Dynamic adjustment of climatological ozone boundary conditions for air-quality forecasts
1Air Quality Research Division, Science and Technology Branch, Environment Canada, 4905 Dufferin Street, Toronto, Ontario, M3H 5T4, Canada
2Air Quality Science Unit, Environment Canada, Edmonton, Alberta, Canada
3Air Quality Modelling Applications Section, Environment Canada, 2121 TransCanada Highway, Dorval, Quebec, H9P 1J3, Canada
4Cloud Physics and Severe Weather Research Section, Environment Canada, 4905 Dufferin Street, Toronto, Ontario, Canada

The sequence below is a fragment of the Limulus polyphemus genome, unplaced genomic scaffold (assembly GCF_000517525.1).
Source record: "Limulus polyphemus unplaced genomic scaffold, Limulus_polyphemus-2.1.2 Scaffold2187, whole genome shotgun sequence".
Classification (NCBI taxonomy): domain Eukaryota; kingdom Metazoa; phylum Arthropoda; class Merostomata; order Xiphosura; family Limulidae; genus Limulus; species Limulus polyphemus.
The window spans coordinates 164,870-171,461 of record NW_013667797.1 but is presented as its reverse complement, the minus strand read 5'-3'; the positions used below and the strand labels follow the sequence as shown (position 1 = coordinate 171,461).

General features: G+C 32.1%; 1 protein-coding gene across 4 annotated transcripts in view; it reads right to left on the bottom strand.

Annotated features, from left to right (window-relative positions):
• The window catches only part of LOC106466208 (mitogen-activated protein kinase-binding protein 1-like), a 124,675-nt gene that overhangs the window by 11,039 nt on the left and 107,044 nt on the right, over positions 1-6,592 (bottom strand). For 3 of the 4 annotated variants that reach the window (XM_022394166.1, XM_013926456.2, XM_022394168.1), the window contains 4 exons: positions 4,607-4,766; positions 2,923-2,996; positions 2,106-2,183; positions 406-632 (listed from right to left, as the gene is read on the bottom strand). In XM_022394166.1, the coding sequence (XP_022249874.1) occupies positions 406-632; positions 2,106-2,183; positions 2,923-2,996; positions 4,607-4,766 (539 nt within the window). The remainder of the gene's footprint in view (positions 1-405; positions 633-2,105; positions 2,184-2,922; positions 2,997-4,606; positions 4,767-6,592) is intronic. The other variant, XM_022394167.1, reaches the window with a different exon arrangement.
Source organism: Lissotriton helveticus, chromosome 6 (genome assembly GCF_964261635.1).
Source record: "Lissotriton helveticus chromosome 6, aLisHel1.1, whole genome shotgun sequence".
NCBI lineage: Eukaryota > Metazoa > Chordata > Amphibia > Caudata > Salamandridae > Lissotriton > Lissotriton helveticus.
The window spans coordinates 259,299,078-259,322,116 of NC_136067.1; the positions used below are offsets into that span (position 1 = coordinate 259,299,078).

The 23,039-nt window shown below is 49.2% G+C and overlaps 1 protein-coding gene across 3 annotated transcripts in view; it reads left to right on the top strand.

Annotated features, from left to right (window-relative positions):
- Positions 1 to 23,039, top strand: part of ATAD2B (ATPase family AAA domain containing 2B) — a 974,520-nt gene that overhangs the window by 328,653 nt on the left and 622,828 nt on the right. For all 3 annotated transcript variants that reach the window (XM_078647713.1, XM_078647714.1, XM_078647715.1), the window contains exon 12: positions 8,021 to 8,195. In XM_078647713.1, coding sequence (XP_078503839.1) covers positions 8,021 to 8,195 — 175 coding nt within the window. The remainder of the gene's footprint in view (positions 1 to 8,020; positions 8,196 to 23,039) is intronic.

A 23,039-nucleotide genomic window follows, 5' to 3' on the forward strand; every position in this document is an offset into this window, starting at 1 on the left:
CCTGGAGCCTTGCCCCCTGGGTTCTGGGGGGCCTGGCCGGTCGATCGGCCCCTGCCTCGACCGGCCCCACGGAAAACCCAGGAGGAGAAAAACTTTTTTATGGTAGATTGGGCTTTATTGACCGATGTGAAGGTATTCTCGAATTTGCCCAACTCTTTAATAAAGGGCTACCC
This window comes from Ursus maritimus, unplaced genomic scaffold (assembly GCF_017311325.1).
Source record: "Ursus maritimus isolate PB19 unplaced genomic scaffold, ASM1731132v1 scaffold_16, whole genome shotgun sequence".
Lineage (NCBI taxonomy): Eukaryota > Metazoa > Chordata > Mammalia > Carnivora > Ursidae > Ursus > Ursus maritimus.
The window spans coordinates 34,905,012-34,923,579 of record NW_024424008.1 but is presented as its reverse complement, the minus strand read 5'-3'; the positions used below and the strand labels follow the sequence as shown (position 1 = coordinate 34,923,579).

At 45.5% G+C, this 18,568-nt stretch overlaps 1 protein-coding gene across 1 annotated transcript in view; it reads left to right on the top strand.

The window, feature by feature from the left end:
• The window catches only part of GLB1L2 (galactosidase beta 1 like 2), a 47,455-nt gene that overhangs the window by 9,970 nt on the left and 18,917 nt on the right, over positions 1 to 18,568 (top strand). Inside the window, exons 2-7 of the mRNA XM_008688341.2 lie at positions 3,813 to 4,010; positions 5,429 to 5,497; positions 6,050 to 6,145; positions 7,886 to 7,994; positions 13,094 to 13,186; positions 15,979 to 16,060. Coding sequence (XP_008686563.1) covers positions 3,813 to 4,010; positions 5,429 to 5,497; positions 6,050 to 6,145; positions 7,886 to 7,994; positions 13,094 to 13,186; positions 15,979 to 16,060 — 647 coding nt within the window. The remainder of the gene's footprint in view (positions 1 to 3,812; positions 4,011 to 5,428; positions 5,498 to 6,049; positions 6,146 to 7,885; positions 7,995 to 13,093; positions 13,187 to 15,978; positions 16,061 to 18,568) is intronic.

Abstract. Ten different approaches for applying lateral and top climatological boundary conditions for ozone have been evaluated using the off-line regional air-quality model AURAMS, driven with meteorology provided by the GEM weather-forecast model. All ten approaches employ the same climatological ozone profiles, but differ in the manner in which they are applied, via the inclusion or exclusion of (i) a dynamic adjustment of the climatological ozone profile in response to the model-predicted tropopause height, (ii) a sponge zone for ozone on the model top, (iii) upward extrapolation of the climatological ozone profile, and (iv) different mass consistency corrections. The model performance for each approach was evaluated against North American surface ozone and ozonesonde observations from the BAQS-Met field study period in the summer of 2007. The original daily one-hour maximum surface ozone biases of about +15 ppbv were greatly reduced (halved) in some simulations using alternative methodologies. However, comparisons to ozonesonde observations showed that the reduction in surface ozone bias sometimes came at the cost of significant positive biases in ozone concentrations in the free troposphere and upper troposphere. The best overall performance throughout the troposphere was achieved using a methodology that included dynamic tropopause height adjustment, no sponge zone at the model top, extrapolation of ozone when required above the limit of the climatology, and no mass consistency corrections (global mass conservation was still enforced). The simulation using this model version had a one-hour daily maximum surface ozone bias of +8.6 ppbv, with small reductions in model correlation, and the best comparison to ozonesonde profiles. This recommended and original methodologies were compared for two further case studies: a high-resolution simulation of the BAQS-Met measurement intensive, and a study of the downwind region of the Canadian Rockies. Significant improvements were noted for the high resolution simulations during the BAQS-Met measurement intensive period, both in formal statistical comparisons and time series comparisons of events at surface stations. The tests for the downwind-Rockies region showed that the coupling between vertical transport associated with troposphere/stratosphere exchange, and that associated with boundary layer turbulent mixing, may contribute to ozone positive biases. The results may be unique to the modelling setup employed, but the results also highlight the importance of evaluating boundary condition and mass consistency/correction algorithms against three-dimensional datasets.